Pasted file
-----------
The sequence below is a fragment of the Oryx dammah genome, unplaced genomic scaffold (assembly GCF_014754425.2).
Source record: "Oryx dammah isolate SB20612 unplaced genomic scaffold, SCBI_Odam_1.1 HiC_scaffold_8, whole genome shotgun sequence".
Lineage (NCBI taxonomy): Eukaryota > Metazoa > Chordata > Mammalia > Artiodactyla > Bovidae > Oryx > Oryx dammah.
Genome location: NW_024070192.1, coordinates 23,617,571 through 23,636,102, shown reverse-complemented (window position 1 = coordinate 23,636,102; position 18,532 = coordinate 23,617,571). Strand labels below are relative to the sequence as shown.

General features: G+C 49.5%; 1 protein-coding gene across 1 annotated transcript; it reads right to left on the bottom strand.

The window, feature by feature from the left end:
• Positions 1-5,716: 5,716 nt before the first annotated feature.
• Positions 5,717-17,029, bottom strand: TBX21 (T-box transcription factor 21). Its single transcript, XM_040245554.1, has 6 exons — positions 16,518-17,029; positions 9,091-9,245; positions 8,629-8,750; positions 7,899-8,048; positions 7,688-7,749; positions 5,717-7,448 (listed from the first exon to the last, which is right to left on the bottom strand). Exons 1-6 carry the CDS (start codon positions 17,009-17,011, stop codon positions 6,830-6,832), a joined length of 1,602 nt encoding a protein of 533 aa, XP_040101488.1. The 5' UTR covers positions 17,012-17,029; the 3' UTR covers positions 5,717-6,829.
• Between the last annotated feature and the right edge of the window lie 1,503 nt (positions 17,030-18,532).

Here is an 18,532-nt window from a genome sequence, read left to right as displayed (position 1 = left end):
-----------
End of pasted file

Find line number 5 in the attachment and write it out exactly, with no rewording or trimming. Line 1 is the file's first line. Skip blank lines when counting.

General features: G+C 49.5%; 1 protein-coding gene across 1 annotated transcript; it reads right to left on the bottom strand.